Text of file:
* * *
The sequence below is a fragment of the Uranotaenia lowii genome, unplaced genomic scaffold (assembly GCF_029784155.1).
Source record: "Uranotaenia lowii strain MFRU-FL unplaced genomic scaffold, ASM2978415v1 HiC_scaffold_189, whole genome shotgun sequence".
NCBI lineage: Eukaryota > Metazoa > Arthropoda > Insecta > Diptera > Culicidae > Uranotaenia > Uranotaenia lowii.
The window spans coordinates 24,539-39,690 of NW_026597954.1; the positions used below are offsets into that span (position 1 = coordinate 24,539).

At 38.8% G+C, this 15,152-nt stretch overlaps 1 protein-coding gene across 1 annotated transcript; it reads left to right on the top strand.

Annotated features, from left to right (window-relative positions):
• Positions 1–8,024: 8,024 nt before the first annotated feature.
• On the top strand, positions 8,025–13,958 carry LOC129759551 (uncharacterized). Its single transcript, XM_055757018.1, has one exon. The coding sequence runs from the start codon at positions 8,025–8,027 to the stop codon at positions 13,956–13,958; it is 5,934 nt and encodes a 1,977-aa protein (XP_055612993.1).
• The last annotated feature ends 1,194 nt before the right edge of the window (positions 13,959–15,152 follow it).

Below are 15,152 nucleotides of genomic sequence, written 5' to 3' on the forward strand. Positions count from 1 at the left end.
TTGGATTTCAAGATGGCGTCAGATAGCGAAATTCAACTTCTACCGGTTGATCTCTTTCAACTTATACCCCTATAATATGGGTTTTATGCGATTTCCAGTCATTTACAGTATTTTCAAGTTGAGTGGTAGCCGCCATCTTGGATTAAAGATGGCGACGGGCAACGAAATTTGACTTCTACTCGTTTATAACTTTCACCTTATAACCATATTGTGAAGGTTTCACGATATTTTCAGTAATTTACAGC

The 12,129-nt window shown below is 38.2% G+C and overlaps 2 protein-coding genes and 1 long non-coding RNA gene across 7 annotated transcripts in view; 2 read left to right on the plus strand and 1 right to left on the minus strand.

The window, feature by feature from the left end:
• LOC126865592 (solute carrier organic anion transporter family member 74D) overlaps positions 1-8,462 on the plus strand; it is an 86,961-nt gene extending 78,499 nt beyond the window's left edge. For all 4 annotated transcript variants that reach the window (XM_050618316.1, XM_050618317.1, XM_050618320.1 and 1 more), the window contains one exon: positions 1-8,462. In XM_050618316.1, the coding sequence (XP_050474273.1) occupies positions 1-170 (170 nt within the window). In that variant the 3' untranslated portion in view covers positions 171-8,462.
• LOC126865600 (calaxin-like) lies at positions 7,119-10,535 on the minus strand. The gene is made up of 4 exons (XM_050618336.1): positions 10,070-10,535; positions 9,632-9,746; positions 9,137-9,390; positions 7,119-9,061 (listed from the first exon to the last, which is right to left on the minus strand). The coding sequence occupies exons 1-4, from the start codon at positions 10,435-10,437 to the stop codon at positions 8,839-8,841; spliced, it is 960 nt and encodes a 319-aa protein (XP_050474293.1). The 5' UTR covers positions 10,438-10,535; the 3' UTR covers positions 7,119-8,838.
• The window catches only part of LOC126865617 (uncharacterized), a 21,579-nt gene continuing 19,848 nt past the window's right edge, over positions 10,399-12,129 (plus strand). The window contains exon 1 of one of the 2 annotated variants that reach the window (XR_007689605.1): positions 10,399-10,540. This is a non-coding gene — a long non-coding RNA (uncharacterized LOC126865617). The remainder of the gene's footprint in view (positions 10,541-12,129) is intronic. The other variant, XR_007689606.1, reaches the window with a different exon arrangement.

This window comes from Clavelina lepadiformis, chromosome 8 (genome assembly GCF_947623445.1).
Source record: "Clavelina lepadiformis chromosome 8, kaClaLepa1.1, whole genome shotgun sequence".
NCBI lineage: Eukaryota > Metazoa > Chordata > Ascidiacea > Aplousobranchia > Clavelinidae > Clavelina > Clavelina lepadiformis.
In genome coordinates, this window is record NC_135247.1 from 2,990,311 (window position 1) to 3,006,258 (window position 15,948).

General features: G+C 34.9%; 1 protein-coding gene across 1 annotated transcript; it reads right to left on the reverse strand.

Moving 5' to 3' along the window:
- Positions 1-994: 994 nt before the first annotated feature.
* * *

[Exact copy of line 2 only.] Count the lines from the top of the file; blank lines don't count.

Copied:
Source record: "Uranotaenia lowii strain MFRU-FL unplaced genomic scaffold, ASM2978415v1 HiC_scaffold_189, whole genome shotgun sequence".